A Bird May Love a Fish

By Joanna Reeder © 2018

She stood on the end of the pier, took a deep breath, and jumped into the freezing ocean. She was going to get some answers, no matter what it took.

White hot anger coursed through her veins as she plunged deeper into the dark depths.  The purple and pink and orange streaked sky was no longer visible from even a few meters down. And for that she was grateful.  No happy sunsets down here.

The water easily slid from her pearl-colored feathers and she hardly felt the cold water even as she dove deeper.  One of the advantages of being what she was.  The only challenge was not to let her instincts take over and begin searching for a meal.

She would find him.

She would find him and confront him. She couldn’t let the thought of an entire ocean to search for one being intimidate her.

Before long she had to surface, after all, an air creature designed to dive couldn’t hold their breath indefinitely. Not like a sea creature could.

As her head emerged, the light exploded again and she cursed the heaven and the sea for being so beautiful in the twilight. She refused to enjoy even a glimpse of it and arched her back to take another breath before diving again, but the way some nearby floating seaweed reflected the light caught her eye.

He lounged lazily in the midst of it. Arms crossed over a now-bare chest, he moved and swayed with the waves in a fluid, very non-human way. More proof of what he was.

She tucked her feet underneath her body and wrapped her wings to her side so that she bobbed on the water like a cork. Then she narrowed her eyes at him. “You lied to me,” she said.

He chuckled softly and tucked a lock of black hair behind his ear, but the laugh didn’t meet his eyes in his guarded expression. “And you weren’t exactly forthcoming about yourself either,” he retorted.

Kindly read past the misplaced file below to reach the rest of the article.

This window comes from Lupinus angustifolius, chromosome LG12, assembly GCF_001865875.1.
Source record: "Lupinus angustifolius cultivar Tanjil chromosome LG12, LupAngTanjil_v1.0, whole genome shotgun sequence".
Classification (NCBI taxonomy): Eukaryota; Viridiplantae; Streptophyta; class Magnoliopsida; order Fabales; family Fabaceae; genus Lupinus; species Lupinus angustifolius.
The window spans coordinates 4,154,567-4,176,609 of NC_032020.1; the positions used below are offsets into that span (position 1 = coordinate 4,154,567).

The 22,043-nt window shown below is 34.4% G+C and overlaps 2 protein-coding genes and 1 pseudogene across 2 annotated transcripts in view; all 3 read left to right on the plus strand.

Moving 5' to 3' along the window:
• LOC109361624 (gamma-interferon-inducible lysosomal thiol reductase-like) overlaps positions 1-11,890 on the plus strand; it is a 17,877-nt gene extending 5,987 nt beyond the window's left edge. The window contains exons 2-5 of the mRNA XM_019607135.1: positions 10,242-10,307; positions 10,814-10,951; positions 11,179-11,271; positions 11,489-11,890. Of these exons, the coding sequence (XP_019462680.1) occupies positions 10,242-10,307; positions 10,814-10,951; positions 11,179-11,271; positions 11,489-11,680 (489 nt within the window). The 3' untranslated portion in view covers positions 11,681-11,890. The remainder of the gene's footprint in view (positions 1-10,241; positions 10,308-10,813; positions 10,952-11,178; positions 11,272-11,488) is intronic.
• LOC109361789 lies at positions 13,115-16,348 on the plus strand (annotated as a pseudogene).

“I was blending in.”

“And so was I,” he said.

“But you had to know what I was.”

“How could I? You weren’t exactly showing off those beautiful wings to the world.”

She didn’t notice the look of pain on his face at his words because she turned her head to hide the flush in her cheeks.  

“Humans get nervous around beings that are other,” she said after a moment and twisted the end of her white braid that hung over one shoulder.

“Of course,” he agreed. “Which is why walking into a party with feet and legs is much more appropriate than being in my natural form.”

She kept her expression neutral.

“Unless they have an aquarium, I suppose.” He smiled wide. The same smile with that dazzling sparkle in his eyes that had remained a permanent fixture on his face that night at the party.

She was washed over with memories of that night and forced a laugh to hide the fluttering of her insides. His humor and his smile were exactly what made her fall so hard so fast.

“I wore one of my own feathers in my hair that night,” she said. “I may have been disguising myself from the humans, but someone such as you would have to know. Or at least suspect what I am.”

His eyes fixed on hers as he said, “I hardly noticed the feather.”

“So why did you say nothing? Why did you wear nothing to let me know what you are?” Her eyes didn't stray from his and she absently noted that their distance from one another closed slightly with the rolling of the waves. As if it was the ocean’s way of encouraging the conversation to continue.  She silently wondered if ever there was a creature like her who had ever had a tete-a-tete with a creature like him.   

“And what would you have me say?” He lowered his voice. “I thought you were human.”         

“Do you often flirt unabashedly with humans?” She accused.